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The Pain of Blackness: Exploring Internalised Oppression Using Sandplay

When working with self-harm and suicide in the black community, we need to understand the impact of minority stress and the self-othering involved in adaptation to white spaces. Ahead of PESI UK’s live and online Working with Suicide, Self-Harm and Trauma summit next week, psychotherapist, author and activist Dr Dwight Turner shares how he uses sandplay to help clients explore the unconscious landscape of internalised systemic oppression.

Working With Suicide, Self-Harm & Trauma Online Summit

16-17 November 2023

Maya Angelou wrote about the adaptivity of blackness when it emerged from its home and entered white spaces. Her story of blackness putting on the cloak of whiteness spoke of the ability for the racialised other to manage and fit into spaces which were not their own.

Angelou, though, also recognised that this experience was tiring for black people, an additional stress which led to many persons of colour having to utilise difficult coping mechanisms to manage their racial adaptivity, including addictive behaviours and other forms of self-harm.    

More recently called minority stress, this psychological impact of discrimination and oppression has also been recognised in the LGBTQ+ community. These experiences are not unusual for persons of colour. They involve an ongoing heightened awareness that there will be some kind of attack upon them because of their difference – the adaptations unconsciously requested by whiteness do not protect the racialised other from hate. At the same time, the self-othering involved in trying to adapt to white, patriarchal, capitalist spaces can leave the racialised other hating themselves.   

Working with these traumas, built of the internalisation of systemic oppression, is not easy. It needs to be handled delicately. To understand these aspects of all our identities, in my own work I utilise creative techniques within talking therapy to offer a less confrontational means of exploring this unconscious landscape.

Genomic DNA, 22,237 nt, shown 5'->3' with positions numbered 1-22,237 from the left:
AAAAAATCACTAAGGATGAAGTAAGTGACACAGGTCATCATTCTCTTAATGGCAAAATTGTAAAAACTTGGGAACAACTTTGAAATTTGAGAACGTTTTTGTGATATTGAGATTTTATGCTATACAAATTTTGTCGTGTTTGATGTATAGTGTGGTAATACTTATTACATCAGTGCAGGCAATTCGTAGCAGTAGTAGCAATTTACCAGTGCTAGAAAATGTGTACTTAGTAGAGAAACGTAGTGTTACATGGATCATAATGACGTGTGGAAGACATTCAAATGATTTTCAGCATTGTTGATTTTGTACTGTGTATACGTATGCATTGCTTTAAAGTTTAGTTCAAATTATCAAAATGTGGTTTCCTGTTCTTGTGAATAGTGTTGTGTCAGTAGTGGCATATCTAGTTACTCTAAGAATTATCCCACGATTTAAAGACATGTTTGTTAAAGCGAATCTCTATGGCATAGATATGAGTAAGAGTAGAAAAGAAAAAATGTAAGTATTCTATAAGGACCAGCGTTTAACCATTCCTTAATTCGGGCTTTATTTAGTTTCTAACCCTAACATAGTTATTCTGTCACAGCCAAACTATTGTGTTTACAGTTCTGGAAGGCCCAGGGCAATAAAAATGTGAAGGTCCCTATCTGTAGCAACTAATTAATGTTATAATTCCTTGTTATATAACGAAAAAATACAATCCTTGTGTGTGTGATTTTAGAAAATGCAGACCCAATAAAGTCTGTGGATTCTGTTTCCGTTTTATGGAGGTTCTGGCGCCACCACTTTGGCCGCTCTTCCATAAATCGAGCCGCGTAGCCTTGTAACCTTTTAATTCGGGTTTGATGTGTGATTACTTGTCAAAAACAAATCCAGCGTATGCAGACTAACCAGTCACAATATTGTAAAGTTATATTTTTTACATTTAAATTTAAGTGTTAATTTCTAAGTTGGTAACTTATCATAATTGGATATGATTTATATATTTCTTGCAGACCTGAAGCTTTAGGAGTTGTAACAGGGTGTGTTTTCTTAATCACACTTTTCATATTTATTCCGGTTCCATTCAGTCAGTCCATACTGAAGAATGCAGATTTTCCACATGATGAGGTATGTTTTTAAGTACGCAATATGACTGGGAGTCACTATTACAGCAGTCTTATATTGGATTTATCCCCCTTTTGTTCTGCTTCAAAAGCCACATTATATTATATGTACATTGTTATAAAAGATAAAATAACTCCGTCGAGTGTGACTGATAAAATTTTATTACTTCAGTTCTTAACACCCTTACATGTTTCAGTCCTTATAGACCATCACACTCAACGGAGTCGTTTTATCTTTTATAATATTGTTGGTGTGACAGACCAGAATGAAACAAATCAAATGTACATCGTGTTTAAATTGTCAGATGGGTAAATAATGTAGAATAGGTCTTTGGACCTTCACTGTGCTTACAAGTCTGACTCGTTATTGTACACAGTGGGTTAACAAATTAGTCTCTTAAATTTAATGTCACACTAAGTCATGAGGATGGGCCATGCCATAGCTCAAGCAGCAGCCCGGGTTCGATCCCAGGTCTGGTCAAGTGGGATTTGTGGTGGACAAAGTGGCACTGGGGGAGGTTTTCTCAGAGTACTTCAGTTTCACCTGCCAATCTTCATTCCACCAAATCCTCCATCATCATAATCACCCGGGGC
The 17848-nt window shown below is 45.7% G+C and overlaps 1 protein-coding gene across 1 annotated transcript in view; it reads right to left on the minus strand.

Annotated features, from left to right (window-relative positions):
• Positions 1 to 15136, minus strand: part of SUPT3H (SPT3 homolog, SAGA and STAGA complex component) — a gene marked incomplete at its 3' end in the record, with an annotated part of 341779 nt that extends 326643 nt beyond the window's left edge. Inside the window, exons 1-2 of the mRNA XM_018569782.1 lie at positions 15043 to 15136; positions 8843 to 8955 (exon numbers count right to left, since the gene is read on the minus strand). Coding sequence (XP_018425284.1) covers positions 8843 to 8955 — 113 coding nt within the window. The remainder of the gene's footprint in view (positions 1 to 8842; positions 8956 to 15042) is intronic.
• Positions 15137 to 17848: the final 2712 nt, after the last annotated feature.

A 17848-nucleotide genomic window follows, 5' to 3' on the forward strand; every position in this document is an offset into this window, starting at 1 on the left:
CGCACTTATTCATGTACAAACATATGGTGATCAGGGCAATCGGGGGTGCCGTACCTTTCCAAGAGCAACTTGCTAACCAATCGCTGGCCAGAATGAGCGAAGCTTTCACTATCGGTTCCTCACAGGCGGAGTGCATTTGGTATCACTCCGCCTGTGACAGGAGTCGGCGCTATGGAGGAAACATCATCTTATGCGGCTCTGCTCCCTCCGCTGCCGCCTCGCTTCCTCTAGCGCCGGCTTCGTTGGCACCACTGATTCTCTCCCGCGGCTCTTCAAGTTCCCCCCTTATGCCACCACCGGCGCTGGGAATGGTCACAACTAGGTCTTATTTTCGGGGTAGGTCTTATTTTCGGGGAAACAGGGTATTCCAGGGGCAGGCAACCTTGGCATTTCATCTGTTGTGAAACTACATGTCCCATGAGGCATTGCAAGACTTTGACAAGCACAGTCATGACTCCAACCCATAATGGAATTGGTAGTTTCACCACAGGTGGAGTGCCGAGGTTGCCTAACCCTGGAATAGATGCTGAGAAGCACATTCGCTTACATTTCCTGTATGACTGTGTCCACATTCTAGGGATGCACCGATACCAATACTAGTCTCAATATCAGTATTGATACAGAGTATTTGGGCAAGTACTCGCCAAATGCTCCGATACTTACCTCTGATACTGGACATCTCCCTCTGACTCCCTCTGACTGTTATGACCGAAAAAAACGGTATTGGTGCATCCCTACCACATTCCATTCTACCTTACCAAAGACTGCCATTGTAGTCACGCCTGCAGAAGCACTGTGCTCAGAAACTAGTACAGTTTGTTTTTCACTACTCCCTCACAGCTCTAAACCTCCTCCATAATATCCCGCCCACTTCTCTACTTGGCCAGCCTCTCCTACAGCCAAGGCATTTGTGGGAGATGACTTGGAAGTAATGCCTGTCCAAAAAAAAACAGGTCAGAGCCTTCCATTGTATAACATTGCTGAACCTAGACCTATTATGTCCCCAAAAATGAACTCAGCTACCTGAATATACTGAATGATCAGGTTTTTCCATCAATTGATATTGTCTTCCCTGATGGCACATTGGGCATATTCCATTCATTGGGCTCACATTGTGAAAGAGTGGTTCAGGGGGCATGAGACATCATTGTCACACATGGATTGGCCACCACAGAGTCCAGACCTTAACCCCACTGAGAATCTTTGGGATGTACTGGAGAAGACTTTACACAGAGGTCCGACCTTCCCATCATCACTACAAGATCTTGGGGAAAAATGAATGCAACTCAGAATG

Within counselling and psychotherapy there are a number of ways this could be done, but one of the best is sandplay. A technique developed by Kalff, sandplay methods offer a movement away from the cognitive and into the symbolic for our clients. 

Clients project their unconscious relationships with self and other – or in these cases with their performative part and their true, more authentic part – onto symbols or toys placed in a tray of sand.

We can then discuss these interconnected relationships, the qualities held within the symbols in the tray, their positions, and so on. The therapist can assist the client in developing a new understanding of that which has become split off within their own psyche in order to try to fit in to the systemic environments which are causing them so much harm.

When working with internalised oppression, sandplay allows clients to see beyond their fear of this split off aspect of themselves, and hopefully to reintegrate this part so it can be utilised in their wider world. The killing off, the psychological self-harm, the self-immolation of the psyche, is mitigated and another more healthy, more relational acceptance of their own uniqueness, of their otherness, becomes possible.   

A technique like sandplay does not take away from the constant wariness that results from minority stress. What it does, in its beauty and simplicity, is to acknowledge the pain and the power of this pathway through life for so many black clients who wander through the spaces of systemic adaptation.


Dwight Turner

Dr Dwight Turner is Senior Lecturer in Psychodynamic Psychotherapy within the School of Applied Social Sciences at the University of Brighton, United Kingdom, a psychotherapist and supervisor in private practice in London, and a part-time lecturer at the Centre for Counselling and Psychotherapy Education in London. He is contactable via the University of Brighton, or his website

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